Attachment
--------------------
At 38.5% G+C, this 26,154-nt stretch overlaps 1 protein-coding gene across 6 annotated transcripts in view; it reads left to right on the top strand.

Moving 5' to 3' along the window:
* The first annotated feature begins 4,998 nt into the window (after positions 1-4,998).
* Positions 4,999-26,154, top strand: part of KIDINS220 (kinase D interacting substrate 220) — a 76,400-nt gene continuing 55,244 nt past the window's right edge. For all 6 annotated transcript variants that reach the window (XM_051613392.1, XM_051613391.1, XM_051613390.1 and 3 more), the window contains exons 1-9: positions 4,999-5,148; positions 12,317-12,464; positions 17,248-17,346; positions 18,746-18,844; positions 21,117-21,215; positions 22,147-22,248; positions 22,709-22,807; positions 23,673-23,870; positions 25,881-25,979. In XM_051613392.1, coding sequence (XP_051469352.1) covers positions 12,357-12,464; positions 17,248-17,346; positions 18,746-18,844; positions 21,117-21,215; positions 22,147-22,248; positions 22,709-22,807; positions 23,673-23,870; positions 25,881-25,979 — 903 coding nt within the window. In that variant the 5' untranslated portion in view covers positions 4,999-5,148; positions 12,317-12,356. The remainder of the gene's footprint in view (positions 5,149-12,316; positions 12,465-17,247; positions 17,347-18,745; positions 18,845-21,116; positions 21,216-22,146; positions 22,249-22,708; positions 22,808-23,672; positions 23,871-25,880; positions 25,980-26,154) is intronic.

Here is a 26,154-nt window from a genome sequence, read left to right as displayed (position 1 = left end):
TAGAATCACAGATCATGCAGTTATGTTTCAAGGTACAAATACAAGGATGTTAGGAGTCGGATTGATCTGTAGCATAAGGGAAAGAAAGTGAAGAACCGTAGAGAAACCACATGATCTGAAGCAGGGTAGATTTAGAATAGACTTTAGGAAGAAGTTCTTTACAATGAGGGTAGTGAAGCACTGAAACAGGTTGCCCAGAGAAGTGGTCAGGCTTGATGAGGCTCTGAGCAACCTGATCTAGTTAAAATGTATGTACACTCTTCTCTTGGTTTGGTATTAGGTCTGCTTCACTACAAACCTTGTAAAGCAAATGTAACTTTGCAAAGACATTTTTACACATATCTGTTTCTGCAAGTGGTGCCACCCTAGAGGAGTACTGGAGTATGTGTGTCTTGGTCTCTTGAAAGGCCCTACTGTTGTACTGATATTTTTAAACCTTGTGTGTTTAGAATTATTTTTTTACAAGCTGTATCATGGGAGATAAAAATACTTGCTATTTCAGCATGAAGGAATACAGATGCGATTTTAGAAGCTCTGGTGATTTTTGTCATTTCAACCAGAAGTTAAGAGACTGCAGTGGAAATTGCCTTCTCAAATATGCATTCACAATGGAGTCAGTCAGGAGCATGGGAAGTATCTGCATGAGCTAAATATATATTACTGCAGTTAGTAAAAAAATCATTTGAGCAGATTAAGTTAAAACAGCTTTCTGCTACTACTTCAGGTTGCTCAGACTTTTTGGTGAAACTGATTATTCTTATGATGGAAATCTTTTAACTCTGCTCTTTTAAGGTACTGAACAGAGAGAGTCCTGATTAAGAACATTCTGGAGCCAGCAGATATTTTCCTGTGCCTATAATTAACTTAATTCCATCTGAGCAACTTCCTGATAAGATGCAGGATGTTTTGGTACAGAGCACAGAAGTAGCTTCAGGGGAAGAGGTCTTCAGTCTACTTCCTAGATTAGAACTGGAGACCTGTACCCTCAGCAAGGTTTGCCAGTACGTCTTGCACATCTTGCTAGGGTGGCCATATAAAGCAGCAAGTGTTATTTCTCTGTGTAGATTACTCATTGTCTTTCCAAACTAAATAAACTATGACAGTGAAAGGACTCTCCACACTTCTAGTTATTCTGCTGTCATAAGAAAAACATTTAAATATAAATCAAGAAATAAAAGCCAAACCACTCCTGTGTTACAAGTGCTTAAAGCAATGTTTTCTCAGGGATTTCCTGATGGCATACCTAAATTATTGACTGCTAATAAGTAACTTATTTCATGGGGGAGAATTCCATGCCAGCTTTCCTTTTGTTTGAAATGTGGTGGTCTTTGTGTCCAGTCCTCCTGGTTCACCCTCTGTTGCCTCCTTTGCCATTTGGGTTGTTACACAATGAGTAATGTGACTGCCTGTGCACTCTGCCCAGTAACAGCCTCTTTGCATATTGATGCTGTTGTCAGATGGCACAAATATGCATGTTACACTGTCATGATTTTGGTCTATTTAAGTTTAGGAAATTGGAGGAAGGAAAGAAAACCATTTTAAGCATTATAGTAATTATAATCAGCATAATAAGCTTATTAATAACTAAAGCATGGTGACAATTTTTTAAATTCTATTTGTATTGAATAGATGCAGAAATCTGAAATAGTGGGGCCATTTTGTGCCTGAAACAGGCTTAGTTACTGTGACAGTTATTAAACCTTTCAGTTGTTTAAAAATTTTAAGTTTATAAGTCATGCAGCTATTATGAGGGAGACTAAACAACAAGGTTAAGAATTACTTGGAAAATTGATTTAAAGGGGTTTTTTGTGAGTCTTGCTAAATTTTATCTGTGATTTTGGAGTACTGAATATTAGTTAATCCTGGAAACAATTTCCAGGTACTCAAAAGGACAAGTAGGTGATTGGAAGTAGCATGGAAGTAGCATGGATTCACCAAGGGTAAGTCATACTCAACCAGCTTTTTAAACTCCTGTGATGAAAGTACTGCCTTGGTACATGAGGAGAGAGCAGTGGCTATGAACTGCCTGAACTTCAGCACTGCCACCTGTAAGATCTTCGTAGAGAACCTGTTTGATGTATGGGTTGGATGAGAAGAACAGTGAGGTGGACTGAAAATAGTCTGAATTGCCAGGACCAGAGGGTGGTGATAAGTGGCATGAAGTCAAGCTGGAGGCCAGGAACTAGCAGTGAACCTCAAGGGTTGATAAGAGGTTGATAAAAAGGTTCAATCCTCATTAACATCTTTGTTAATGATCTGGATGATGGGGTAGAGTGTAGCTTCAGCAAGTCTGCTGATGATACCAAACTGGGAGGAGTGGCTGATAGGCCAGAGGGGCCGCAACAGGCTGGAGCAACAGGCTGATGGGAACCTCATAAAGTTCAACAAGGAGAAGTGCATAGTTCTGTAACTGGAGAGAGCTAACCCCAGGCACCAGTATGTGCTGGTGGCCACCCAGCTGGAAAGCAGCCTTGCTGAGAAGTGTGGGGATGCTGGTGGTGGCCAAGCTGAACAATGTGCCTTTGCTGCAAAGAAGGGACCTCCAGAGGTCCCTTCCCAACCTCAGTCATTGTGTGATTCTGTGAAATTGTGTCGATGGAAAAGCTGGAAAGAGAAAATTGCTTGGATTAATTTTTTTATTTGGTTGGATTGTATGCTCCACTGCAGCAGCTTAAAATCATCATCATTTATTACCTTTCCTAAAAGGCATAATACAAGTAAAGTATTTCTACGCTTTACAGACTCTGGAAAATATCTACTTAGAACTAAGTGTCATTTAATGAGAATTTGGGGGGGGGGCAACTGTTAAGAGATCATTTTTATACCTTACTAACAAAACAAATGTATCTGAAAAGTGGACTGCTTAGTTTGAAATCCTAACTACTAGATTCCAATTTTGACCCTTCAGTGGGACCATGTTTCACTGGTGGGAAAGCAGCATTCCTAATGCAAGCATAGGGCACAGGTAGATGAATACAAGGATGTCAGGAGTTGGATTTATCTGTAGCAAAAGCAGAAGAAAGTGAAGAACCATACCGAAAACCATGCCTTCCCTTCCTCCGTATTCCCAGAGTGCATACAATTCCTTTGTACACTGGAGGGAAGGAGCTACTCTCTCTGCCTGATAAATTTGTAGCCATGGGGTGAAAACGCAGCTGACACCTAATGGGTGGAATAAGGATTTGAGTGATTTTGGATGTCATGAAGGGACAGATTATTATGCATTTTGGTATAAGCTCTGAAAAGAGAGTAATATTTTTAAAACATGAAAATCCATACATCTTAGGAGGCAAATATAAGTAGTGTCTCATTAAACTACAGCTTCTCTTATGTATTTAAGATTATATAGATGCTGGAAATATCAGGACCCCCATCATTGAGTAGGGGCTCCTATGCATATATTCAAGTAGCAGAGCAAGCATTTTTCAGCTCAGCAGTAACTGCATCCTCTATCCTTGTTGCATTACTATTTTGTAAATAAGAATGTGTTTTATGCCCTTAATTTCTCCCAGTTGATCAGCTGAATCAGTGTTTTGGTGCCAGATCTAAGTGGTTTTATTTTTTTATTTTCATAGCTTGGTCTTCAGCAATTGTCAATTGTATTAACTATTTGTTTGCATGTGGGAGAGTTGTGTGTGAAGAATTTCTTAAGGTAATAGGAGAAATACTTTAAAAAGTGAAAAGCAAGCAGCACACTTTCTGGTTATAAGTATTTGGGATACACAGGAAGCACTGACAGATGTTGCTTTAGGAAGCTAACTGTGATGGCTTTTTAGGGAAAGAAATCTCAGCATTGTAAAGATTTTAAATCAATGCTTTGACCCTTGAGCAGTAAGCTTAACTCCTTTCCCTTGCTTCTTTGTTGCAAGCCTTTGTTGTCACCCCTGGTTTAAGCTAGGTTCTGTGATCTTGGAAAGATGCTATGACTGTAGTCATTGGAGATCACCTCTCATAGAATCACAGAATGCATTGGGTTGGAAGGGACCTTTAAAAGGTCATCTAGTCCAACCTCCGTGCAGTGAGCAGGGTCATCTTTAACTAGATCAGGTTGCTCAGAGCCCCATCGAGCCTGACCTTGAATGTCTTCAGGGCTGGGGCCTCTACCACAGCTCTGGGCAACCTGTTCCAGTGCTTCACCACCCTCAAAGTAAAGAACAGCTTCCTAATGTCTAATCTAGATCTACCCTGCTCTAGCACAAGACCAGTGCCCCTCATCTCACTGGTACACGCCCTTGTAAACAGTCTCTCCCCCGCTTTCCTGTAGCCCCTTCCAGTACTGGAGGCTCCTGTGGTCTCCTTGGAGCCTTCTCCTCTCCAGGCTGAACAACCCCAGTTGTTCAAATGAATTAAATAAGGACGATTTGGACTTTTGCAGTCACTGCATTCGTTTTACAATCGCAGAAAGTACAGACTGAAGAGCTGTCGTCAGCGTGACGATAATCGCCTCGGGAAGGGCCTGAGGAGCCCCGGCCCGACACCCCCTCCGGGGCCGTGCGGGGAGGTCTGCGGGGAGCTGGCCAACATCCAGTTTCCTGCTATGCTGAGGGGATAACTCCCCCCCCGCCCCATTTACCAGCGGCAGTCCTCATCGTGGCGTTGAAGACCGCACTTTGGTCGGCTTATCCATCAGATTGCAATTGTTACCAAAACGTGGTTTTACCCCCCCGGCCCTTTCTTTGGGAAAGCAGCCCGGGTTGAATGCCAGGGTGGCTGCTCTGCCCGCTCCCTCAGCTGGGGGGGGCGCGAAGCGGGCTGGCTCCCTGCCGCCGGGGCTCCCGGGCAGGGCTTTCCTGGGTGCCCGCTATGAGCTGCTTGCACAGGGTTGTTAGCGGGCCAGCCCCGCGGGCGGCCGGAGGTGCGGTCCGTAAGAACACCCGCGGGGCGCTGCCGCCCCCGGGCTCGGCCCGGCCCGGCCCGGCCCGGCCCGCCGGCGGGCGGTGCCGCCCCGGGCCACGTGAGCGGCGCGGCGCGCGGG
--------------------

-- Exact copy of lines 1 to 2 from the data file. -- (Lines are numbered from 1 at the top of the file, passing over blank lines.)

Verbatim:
At 38.5% G+C, this 26,154-nt stretch overlaps 1 protein-coding gene across 6 annotated transcripts in view; it reads left to right on the top strand.

Moving 5' to 3' along the window: